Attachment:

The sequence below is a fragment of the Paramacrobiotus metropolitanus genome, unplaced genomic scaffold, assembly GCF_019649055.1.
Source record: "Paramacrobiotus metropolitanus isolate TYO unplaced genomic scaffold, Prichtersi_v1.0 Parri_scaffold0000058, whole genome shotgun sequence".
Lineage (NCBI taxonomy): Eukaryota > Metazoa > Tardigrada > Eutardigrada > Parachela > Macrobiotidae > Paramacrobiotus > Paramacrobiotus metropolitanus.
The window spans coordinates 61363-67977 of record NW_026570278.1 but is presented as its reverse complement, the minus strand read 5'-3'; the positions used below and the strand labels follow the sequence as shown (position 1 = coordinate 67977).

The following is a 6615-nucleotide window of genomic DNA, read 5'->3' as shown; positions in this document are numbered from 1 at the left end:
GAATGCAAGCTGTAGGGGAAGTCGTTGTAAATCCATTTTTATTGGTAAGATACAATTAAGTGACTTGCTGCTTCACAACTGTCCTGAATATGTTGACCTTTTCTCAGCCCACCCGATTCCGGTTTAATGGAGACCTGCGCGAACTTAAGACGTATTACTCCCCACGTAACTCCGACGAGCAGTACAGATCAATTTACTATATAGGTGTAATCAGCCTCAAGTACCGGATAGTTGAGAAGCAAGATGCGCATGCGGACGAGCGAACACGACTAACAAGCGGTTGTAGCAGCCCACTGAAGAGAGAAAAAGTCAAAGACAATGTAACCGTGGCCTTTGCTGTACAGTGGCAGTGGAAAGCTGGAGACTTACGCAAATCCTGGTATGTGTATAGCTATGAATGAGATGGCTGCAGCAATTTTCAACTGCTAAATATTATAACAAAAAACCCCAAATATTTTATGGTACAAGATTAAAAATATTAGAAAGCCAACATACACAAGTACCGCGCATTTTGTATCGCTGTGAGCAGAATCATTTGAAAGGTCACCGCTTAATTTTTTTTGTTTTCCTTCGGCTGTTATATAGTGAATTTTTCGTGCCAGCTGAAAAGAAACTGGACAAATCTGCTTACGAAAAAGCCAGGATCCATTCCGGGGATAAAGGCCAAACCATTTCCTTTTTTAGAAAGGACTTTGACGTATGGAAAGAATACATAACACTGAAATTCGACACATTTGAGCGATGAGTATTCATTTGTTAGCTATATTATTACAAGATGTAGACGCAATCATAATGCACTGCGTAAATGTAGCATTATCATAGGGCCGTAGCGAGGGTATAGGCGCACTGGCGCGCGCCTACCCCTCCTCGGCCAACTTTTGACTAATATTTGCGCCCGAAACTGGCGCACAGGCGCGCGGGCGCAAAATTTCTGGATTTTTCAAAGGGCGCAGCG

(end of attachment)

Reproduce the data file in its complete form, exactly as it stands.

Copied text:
The sequence below is a fragment of the Paramacrobiotus metropolitanus genome, unplaced genomic scaffold, assembly GCF_019649055.1.
Source record: "Paramacrobiotus metropolitanus isolate TYO unplaced genomic scaffold, Prichtersi_v1.0 Parri_scaffold0000058, whole genome shotgun sequence".
Lineage (NCBI taxonomy): Eukaryota > Metazoa > Tardigrada > Eutardigrada > Parachela > Macrobiotidae > Paramacrobiotus > Paramacrobiotus metropolitanus.
The window spans coordinates 61363-67977 of record NW_026570278.1 but is presented as its reverse complement, the minus strand read 5'-3'; the positions used below and the strand labels follow the sequence as shown (position 1 = coordinate 67977).

The following is a 6615-nucleotide window of genomic DNA, read 5'->3' as shown; positions in this document are numbered from 1 at the left end:
GAATGCAAGCTGTAGGGGAAGTCGTTGTAAATCCATTTTTATTGGTAAGATACAATTAAGTGACTTGCTGCTTCACAACTGTCCTGAATATGTTGACCTTTTCTCAGCCCACCCGATTCCGGTTTAATGGAGACCTGCGCGAACTTAAGACGTATTACTCCCCACGTAACTCCGACGAGCAGTACAGATCAATTTACTATATAGGTGTAATCAGCCTCAAGTACCGGATAGTTGAGAAGCAAGATGCGCATGCGGACGAGCGAACACGACTAACAAGCGGTTGTAGCAGCCCACTGAAGAGAGAAAAAGTCAAAGACAATGTAACCGTGGCCTTTGCTGTACAGTGGCAGTGGAAAGCTGGAGACTTACGCAAATCCTGGTATGTGTATAGCTATGAATGAGATGGCTGCAGCAATTTTCAACTGCTAAATATTATAACAAAAAACCCCAAATATTTTATGGTACAAGATTAAAAATATTAGAAAGCCAACATACACAAGTACCGCGCATTTTGTATCGCTGTGAGCAGAATCATTTGAAAGGTCACCGCTTAATTTTTTTTGTTTTCCTTCGGCTGTTATATAGTGAATTTTTCGTGCCAGCTGAAAAGAAACTGGACAAATCTGCTTACGAAAAAGCCAGGATCCATTCCGGGGATAAAGGCCAAACCATTTCCTTTTTTAGAAAGGACTTTGACGTATGGAAAGAATACATAACACTGAAATTCGACACATTTGAGCGATGAGTATTCATTTGTTAGCTATATTATTACAAGATGTAGACGCAATCATAATGCACTGCGTAAATGTAGCATTATCATAGGGCCGTAGCGAGGGTATAGGCGCACTGGCGCGCGCCTACCCCTCCTCGGCCAACTTTTGACTAATATTTGCGCCCGAAACTGGCGCACAGGCGCGCGGGCGCAAAATTTCTGGATTTTTCAAAGGGCGCAGCG